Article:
Thursday, 31 October 2013

Colour Craving Shawl Revealed


Finally, the Stephen West Mystery Shawl revealed! I actually finished it a while ago, only slightly behind schedule of the KAL. I'm glad I participated in this Mystery Knit Along. In all honestly, I would never have bought the pattern as it is. The original shape, the huge holes and the bold colour Stephen choose for his shawl are probably not features I would have fallen for, had I seen it on ravelry. Which actually is what makes the mystery KAL so awesome: knitting a surprise pattern yield results that you never expected but still enjoy greatly.

I've allready worn it quite a lot. It's warm, light, and simply huge. I can wrap it around myself completely. The colours are bright and colourfull, which is very welcome now the days get shorter and more grey.


I loved working with this yarn. I had used Holst Garn before but only the 100% Uld (wool) range and was really pleased with that yarn, but that doesn't always give guarantees for other yarns of the same brand. Turns out I had no need to worry. The Samarkand range is high quality yarn, super soft, being made out of  75% wool and 25% silk. The silk which is used is the "crunchy" silk variety, which I personally like better than the shiny variety. I think the colour range for Samarkand is pretty good, there are less colour choices than for their other yarns but they slowly add more. All in all I would definitely use this yarn again! And it made me even more eager to try out Holst other yarns, oh, dear!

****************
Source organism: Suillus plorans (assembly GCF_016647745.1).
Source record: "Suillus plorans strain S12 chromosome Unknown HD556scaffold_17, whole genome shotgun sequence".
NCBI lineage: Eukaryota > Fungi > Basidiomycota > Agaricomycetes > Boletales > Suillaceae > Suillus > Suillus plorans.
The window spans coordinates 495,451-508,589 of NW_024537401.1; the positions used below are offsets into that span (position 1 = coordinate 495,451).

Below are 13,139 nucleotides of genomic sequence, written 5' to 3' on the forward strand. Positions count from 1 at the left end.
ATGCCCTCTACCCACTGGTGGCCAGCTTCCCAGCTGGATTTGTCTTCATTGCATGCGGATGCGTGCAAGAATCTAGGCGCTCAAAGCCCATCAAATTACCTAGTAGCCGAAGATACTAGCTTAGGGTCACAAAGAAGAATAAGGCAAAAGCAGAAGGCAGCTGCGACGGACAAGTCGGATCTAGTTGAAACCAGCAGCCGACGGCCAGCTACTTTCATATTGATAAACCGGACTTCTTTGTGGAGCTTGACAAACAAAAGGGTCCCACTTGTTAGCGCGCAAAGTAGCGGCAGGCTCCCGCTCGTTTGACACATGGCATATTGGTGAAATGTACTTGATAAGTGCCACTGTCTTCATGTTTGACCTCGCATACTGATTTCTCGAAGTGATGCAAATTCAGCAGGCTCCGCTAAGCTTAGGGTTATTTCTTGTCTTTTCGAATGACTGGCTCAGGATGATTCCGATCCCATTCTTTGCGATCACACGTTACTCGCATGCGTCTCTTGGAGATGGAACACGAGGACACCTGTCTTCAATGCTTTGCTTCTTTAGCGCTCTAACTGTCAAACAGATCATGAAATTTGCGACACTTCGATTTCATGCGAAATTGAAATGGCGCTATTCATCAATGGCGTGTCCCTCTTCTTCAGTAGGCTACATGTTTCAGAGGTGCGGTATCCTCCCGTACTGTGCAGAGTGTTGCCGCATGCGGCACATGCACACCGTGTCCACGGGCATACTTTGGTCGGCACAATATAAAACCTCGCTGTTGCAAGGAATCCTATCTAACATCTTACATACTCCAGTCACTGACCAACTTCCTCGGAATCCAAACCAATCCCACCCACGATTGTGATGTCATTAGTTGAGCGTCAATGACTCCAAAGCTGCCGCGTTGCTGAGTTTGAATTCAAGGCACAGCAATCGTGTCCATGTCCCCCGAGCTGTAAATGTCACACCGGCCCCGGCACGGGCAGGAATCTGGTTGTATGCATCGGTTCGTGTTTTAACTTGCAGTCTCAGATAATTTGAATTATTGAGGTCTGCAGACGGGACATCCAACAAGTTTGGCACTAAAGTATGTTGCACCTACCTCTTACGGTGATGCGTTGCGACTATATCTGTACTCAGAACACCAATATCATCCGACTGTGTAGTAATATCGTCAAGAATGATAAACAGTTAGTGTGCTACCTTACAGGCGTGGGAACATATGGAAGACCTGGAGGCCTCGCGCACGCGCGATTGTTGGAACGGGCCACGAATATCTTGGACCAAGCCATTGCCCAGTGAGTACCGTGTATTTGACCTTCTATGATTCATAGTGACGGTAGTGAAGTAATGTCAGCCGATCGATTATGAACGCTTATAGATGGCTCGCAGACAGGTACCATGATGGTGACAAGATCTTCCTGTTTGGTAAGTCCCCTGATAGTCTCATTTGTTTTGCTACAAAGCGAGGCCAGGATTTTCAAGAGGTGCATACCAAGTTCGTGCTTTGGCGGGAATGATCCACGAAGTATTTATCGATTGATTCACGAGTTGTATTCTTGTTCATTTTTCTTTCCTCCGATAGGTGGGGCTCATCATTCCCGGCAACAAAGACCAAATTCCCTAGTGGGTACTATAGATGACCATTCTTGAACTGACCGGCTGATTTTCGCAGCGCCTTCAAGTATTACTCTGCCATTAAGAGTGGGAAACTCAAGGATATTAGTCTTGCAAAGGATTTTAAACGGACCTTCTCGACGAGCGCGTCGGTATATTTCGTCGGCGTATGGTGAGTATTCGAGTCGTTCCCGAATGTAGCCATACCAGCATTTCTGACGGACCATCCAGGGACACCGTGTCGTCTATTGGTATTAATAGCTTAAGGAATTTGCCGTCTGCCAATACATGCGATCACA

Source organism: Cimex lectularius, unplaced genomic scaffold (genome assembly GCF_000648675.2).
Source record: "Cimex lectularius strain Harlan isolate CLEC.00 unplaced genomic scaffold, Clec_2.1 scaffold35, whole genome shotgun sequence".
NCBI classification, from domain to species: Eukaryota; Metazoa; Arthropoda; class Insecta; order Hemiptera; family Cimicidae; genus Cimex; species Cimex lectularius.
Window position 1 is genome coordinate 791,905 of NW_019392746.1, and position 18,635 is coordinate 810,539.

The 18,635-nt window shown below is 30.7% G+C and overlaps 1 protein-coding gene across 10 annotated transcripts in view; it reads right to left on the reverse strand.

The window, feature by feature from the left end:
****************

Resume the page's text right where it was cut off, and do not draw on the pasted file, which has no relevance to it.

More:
Tuesday, 22 October 2013

A Sweater for Dad


In between working on my own projects I've also been quietly knitting on another project: a sweater for my father.



Originally this was not my project. My mother started it when she just got back into knitting, encouraged by my enthusiasm, no doubt. Starting a full sized man's sweater as a first project might not be the best idea ever. The project sat in her knitting basket next to the couch for a year or two, without much progress being made. So, when I stayed at my parents for a few nights, I sometimes used to knit on it a bit, and eventually I just offered to take the project with me and finish it for her. This way, at least it wouldn't be staring at her from the basket any more. Still, it wasn't priority knitting for me either, as I still had my own knitwork to knit on.

Primarily I'm a 'selfish knitter', as I mostly knit for myself.  I enjoy knitting without the pressure of having a deadline or expectations of others. Still, knitting for certain select deserving individuals  others can be fun, if you knit for people who appreciate the time and effort that goes into a knitted jumper. My BF wears the cardigan I knitted him so often, it's allready starting to show. I'd almost consider making him a new one, but only after I've finished my dad's jumper and satisfied my own inner selfish knitwear beast with some new knits of course!Do you guys often make things for others? Or not at all? Or like me the occasional hat and jumper for the deserving kind.